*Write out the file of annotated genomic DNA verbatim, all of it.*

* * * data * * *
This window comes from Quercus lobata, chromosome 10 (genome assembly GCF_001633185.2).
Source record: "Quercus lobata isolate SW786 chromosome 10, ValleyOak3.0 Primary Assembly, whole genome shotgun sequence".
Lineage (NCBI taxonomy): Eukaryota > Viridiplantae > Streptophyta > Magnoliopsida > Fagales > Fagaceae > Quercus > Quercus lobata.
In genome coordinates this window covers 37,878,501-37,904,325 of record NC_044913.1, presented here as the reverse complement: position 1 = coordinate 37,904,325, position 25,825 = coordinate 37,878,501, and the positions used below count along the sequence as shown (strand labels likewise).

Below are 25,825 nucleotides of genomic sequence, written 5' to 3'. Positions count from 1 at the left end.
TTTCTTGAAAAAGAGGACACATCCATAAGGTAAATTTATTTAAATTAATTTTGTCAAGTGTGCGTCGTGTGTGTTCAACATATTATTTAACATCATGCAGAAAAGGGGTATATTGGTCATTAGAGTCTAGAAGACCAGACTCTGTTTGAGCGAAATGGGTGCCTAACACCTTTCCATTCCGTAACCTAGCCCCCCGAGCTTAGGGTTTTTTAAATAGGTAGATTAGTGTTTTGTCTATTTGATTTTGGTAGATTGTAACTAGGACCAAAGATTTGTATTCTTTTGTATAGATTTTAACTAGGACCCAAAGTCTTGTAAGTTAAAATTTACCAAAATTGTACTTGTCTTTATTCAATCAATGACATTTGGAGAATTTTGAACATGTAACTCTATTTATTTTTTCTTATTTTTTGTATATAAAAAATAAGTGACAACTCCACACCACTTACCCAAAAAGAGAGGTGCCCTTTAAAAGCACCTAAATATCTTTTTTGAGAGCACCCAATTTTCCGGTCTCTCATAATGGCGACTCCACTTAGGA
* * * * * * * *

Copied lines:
This window comes from Quercus lobata, chromosome 10 (genome assembly GCF_001633185.2).
Source record: "Quercus lobata isolate SW786 chromosome 10, ValleyOak3.0 Primary Assembly, whole genome shotgun sequence".
Lineage (NCBI taxonomy): Eukaryota > Viridiplantae > Streptophyta > Magnoliopsida > Fagales > Fagaceae > Quercus > Quercus lobata.
In genome coordinates this window covers 37,878,501-37,904,325 of record NC_044913.1, presented here as the reverse complement: position 1 = coordinate 37,904,325, position 25,825 = coordinate 37,878,501, and the positions used below count along the sequence as shown (strand labels likewise).

Below are 25,825 nucleotides of genomic sequence, written 5' to 3'. Positions count from 1 at the left end.
TTTCTTGAAAAAGAGGACACATCCATAAGGTAAATTTATTTAAATTAATTTTGTCAAGTGTGCGTCGTGTGTGTTCAACATATTATTTAACATCATGCAGAAAAGGGGTATATTGGTCATTAGAGTCTAGAAGACCAGACTCTGTTTGAGCGAAATGGGTGCCTAACACCTTTCCATTCCGTAACCTAGCCCCCCGAGCTTAGGGTTTTTTAAATAGGTAGATTAGTGTTTTGTCTATTTGATTTTGGTAGATTGTAACTAGGACCAAAGATTTGTATTCTTTTGTATAGATTTTAACTAGGACCCAAAGTCTTGTAAGTTAAAATTTACCAAAATTGTACTTGTCTTTATTCAATCAATGACATTTGGAGAATTTTGAACATGTAACTCTATTTATTTTTTCTTATTTTTTGTATATAAAAAATAAGTGACAACTCCACACCACTTACCCAAAAAGAGAGGTGCCCTTTAAAAGCACCTAAATATCTTTTTTGAGAGCACCCAATTTTCCGGTCTCTCATAATGGCGACTCCACTTAGGA